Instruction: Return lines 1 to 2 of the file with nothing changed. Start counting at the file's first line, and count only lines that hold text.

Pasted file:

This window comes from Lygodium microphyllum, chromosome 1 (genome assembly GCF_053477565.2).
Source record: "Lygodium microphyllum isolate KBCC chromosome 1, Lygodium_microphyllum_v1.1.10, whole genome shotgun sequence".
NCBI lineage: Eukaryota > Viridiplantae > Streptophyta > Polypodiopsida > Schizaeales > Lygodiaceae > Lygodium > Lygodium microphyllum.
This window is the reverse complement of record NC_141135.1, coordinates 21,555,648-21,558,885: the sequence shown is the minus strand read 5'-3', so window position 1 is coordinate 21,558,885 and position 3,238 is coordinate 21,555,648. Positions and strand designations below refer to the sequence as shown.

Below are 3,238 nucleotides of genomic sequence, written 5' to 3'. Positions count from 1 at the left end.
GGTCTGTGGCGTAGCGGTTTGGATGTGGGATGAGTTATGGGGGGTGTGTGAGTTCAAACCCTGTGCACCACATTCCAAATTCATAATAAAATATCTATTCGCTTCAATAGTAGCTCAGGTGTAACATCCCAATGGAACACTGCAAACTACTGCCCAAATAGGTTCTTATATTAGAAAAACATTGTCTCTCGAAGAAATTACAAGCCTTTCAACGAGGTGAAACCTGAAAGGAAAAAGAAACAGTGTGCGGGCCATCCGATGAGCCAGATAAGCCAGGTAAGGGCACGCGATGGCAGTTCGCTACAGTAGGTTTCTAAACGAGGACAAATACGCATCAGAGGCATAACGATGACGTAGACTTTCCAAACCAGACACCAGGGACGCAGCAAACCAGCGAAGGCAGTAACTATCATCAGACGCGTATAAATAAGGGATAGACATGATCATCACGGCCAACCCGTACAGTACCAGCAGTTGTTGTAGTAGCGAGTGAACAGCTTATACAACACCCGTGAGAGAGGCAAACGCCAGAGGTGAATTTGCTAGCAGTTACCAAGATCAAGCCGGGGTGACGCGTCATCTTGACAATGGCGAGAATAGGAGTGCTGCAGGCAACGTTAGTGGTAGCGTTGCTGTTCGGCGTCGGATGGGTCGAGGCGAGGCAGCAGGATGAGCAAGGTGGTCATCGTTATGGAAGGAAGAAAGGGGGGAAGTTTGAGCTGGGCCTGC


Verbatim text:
This window comes from Lygodium microphyllum, chromosome 1 (genome assembly GCF_053477565.2).
Source record: "Lygodium microphyllum isolate KBCC chromosome 1, Lygodium_microphyllum_v1.1.10, whole genome shotgun sequence".